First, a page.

When Success Tatire’s church in Zimbabwe decided to form savings groups in 2016, they nominated Success to serve as facilitator. Initially hesitant to take on this new responsibility, Success is now grateful she agreed: “I realized it was not me or the [church] warden who chose me, it was God. We make our plans and our decisions, but He has the final answer.”
10 years earlier, Success, her husband, and their three children lived in the capital city of Harare. Success sold clothes, and her husband, Gonzo, was a newspaper clerk. But in 2005, a government crackdown on informal markets and buildings destroyed the homes or businesses of over 700,000 people. In the resulting upheaval, many people—including Gonzo—went unpaid, and Success’ family couldn’t afford food, school fees, or rent. They decided to leave the city, moving to a rural area where they had built a house on Gonzo’s family’s land.
With few job options available locally, Gonzo moved to South Africa, where he continues to work as a truck driver, visiting his family on holidays. To supplement her husband’s monthly paycheck, Success began raising chickens and various crops. Sometimes, it wasn’t enough.
Before I joined the savings group, there were nights where we had to go to the neighbor to ask for matches to make fire. If you have reached the point where you have to borrow a box of matches, the situation is already tense.”
SAVING FOR THE FUTURE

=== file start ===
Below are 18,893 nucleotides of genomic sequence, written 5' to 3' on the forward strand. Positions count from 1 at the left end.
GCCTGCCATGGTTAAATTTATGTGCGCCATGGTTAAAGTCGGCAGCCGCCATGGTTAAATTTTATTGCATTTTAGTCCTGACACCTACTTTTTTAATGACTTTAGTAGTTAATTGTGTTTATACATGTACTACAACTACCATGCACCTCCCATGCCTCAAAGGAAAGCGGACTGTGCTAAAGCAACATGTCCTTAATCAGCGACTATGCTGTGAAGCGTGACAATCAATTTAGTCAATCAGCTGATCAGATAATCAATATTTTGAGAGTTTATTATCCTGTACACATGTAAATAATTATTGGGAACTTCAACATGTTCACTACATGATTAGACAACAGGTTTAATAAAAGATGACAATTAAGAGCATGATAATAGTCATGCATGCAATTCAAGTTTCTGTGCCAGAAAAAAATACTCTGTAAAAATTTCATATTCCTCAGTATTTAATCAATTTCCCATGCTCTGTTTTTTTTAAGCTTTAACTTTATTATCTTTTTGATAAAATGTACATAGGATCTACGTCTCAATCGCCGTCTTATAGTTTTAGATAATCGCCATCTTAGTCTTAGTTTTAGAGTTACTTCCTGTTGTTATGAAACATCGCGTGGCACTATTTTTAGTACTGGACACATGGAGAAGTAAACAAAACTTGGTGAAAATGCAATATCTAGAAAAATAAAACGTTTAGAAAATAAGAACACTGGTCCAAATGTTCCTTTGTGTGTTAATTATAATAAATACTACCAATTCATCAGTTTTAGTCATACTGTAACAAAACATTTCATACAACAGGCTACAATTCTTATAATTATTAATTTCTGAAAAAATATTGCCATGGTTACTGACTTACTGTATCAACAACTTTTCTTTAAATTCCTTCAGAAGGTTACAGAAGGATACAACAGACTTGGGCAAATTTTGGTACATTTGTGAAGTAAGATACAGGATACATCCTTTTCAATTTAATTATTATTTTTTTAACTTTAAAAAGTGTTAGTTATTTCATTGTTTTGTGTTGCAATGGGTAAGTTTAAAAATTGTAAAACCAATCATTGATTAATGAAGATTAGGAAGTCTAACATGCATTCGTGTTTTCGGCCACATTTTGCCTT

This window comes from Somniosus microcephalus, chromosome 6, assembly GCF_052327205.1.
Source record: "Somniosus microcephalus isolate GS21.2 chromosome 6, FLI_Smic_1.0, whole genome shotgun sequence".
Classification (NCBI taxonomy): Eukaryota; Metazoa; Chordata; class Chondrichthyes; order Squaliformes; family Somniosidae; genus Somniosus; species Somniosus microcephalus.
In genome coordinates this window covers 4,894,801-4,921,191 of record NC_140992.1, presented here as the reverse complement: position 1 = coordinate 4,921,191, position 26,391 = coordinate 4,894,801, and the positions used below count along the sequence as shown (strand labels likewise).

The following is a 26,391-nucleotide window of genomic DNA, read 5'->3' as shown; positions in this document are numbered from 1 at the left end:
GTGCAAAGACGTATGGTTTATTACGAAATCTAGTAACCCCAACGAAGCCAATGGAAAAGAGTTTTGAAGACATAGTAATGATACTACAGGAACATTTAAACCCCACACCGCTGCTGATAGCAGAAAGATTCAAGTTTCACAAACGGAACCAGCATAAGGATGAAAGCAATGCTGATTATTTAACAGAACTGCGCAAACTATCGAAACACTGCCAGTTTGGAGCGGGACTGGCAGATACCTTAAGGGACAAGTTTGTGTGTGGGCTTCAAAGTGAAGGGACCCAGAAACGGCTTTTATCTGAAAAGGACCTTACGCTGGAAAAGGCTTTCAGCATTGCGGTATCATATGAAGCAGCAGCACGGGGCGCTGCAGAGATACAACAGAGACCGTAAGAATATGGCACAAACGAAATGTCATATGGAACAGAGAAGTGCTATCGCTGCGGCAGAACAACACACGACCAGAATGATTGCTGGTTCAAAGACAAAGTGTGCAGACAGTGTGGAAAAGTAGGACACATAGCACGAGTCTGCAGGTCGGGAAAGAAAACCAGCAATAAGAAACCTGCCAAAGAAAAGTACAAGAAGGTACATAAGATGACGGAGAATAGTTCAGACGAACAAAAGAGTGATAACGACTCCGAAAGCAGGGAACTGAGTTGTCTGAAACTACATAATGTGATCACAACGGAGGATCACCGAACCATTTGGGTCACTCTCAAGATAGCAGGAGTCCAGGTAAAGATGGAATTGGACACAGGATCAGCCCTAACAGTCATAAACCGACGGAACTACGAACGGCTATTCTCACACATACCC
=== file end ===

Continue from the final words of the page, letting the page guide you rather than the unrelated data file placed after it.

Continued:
Years later, Success’ circumstances have stabilized. Beyond serving as a church facilitator, the savings group has helped Success better save the family’s income: “There is more stability because you know you will never run dry in your house. From the first of the month to the end, I will always have $10 in my house.”
With loans from her savings group, Success has paid for school fees; replaced their bathroom; and invested in various business ideas, like buying a machine to dig holes for fencing. Wanting to provide employment for others, Success hires her two nephews to care for her chickens.
A natural discipler, Success eagerly shares what God is doing in her life. Despite her initial hesitation to serve as church facilitator, Success is now taking on even greater responsibility in her church: This year, she plans to receive training to help her pastor, who shepherds seven churches. “Whatever I do,” she shares, “if I do it on Jesus as my rock, I cannot fall.”
Success’ was featured in HOPE’s 2018 annual report. Learn more about the men and women HOPE served, along with updates on our work, in 2018 by reading our annual report here.
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